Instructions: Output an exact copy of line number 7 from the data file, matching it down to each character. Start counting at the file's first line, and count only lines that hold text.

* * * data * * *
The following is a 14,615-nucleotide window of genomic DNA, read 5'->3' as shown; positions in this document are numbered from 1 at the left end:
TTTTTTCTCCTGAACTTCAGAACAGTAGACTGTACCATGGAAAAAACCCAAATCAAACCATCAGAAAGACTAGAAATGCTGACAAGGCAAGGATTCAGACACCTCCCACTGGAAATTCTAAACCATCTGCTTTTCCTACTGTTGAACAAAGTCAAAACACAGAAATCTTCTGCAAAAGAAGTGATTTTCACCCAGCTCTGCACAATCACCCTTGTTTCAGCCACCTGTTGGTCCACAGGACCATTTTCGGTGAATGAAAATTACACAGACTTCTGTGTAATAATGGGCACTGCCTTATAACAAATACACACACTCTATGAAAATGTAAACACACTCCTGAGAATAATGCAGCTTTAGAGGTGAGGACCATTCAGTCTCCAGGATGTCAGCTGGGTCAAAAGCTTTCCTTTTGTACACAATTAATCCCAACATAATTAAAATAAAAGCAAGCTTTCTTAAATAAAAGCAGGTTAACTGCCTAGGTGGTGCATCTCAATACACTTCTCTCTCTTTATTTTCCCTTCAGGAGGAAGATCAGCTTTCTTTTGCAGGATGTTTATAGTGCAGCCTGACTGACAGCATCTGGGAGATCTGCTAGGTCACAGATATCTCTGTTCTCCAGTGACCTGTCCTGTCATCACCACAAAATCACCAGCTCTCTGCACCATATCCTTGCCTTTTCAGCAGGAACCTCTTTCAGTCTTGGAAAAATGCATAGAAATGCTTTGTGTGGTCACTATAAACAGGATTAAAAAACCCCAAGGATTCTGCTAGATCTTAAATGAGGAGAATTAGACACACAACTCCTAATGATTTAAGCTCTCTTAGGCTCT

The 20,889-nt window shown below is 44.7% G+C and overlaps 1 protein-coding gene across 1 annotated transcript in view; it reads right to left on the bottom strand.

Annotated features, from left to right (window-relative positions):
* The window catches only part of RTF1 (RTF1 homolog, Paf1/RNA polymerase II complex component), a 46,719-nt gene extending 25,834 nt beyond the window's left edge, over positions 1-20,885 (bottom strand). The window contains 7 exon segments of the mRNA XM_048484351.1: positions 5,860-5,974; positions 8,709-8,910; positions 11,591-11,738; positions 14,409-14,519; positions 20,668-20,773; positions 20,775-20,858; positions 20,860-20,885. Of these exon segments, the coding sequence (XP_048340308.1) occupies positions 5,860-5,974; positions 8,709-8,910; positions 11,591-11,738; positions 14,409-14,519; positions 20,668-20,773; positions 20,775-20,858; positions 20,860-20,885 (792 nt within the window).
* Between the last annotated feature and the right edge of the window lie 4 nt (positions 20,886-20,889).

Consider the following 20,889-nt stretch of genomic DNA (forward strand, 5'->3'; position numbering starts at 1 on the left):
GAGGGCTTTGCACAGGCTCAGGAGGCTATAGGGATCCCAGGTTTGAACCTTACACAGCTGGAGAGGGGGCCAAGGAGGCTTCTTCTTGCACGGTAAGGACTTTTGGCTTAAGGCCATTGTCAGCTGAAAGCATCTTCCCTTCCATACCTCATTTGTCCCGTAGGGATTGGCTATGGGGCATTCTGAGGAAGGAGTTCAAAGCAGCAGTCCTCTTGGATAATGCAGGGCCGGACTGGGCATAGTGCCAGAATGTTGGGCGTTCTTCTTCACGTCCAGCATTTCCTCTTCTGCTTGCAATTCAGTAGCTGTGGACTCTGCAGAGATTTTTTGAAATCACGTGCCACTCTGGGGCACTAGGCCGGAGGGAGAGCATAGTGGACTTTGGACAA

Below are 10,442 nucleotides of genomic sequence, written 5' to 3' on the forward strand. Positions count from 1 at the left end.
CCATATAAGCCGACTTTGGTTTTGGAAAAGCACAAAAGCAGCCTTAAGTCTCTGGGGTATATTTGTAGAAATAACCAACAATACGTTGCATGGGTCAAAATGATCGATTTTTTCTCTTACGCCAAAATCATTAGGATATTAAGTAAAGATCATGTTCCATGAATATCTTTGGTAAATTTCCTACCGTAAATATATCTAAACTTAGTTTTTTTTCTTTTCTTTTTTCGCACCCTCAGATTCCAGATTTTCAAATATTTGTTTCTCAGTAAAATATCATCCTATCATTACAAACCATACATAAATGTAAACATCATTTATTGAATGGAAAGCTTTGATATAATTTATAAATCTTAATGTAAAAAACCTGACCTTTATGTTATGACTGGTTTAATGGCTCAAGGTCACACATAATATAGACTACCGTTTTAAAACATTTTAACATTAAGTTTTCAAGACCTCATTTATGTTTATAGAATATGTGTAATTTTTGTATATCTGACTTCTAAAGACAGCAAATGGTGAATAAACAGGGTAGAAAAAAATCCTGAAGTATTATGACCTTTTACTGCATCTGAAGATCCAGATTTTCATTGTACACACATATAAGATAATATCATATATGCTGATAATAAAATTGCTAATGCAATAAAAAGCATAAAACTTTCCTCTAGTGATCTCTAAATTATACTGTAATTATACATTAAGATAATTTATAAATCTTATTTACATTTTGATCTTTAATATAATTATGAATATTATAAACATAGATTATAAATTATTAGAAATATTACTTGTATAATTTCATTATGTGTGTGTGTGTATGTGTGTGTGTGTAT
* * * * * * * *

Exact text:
Consider the following 20,889-nt stretch of genomic DNA (forward strand, 5'->3'; position numbering starts at 1 on the left):